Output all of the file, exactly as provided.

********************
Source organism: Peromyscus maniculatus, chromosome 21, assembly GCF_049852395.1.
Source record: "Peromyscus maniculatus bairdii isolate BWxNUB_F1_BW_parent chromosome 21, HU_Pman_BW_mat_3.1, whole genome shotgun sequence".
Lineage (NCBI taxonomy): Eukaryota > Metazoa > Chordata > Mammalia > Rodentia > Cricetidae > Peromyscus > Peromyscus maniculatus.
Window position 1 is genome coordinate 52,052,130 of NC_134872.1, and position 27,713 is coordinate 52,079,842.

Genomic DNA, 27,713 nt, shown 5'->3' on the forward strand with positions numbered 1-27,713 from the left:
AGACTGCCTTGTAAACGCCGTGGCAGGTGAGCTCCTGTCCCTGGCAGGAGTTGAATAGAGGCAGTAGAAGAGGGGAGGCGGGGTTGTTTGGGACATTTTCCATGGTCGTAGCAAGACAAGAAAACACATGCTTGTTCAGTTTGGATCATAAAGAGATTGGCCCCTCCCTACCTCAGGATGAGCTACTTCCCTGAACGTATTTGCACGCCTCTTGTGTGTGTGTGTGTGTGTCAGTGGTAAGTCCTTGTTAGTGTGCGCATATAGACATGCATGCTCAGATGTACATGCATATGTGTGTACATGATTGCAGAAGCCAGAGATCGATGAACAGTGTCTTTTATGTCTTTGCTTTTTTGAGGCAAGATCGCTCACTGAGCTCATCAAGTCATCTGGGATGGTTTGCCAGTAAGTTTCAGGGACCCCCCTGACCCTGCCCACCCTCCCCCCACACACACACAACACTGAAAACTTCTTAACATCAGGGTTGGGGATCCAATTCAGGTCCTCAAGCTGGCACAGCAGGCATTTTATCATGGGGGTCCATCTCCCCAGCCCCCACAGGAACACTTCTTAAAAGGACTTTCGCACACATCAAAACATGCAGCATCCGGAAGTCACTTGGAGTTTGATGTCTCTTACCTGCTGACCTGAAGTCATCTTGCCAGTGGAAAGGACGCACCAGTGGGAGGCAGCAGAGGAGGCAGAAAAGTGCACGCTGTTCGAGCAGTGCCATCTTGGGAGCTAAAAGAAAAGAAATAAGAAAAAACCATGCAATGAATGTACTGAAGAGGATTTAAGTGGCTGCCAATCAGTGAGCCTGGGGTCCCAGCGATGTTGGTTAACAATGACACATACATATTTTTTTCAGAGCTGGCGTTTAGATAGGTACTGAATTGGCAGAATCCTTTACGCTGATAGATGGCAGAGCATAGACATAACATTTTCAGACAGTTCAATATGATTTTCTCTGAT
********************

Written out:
Source organism: Peromyscus maniculatus, chromosome 21, assembly GCF_049852395.1.
Source record: "Peromyscus maniculatus bairdii isolate BWxNUB_F1_BW_parent chromosome 21, HU_Pman_BW_mat_3.1, whole genome shotgun sequence".
Lineage (NCBI taxonomy): Eukaryota > Metazoa > Chordata > Mammalia > Rodentia > Cricetidae > Peromyscus > Peromyscus maniculatus.
Window position 1 is genome coordinate 52,052,130 of NC_134872.1, and position 27,713 is coordinate 52,079,842.

Genomic DNA, 27,713 nt, shown 5'->3' on the forward strand with positions numbered 1-27,713 from the left:
AGACTGCCTTGTAAACGCCGTGGCAGGTGAGCTCCTGTCCCTGGCAGGAGTTGAATAGAGGCAGTAGAAGAGGGGAGGCGGGGTTGTTTGGGACATTTTCCATGGTCGTAGCAAGACAAGAAAACACATGCTTGTTCAGTTTGGATCATAAAGAGATTGGCCCCTCCCTACCTCAGGATGAGCTACTTCCCTGAACGTATTTGCACGCCTCTTGTGTGTGTGTGTGTGTGTCAGTGGTAAGTCCTTGTTAGTGTGCGCATATAGACATGCATGCTCAGATGTACATGCATATGTGTGTACATGATTGCAGAAGCCAGAGATCGATGAACAGTGTCTTTTATGTCTTTGCTTTTTTGAGGCAAGATCGCTCACTGAGCTCATCAAGTCATCTGGGATGGTTTGCCAGTAAGTTTCAGGGACCCCCCTGACCCTGCCCACCCTCCCCCCACACACACACAACACTGAAAACTTCTTAACATCAGGGTTGGGGATCCAATTCAGGTCCTCAAGCTGGCACAGCAGGCATTTTATCATGGGGGTCCATCTCCCCAGCCCCCACAGGAACACTTCTTAAAAGGACTTTCGCACACATCAAAACATGCAGCATCCGGAAGTCACTTGGAGTTTGATGTCTCTTACCTGCTGACCTGAAGTCATCTTGCCAGTGGAAAGGACGCACCAGTGGGAGGCAGCAGAGGAGGCAGAAAAGTGCACGCTGTTCGAGCAGTGCCATCTTGGGAGCTAAAAGAAAAGAAATAAGAAAAAACCATGCAATGAATGTACTGAAGAGGATTTAAGTGGCTGCCAATCAGTGAGCCTGGGGTCCCAGCGATGTTGGTTAACAATGACACATACATATTTTTTTCAGAGCTGGCGTTTAGATAGGTACTGAATTGGCAGAATCCTTTACGCTGATAGATGGCAGAGCATAGACATAACATTTTCAGACAGTTCAATATGATTTTCTCTGAT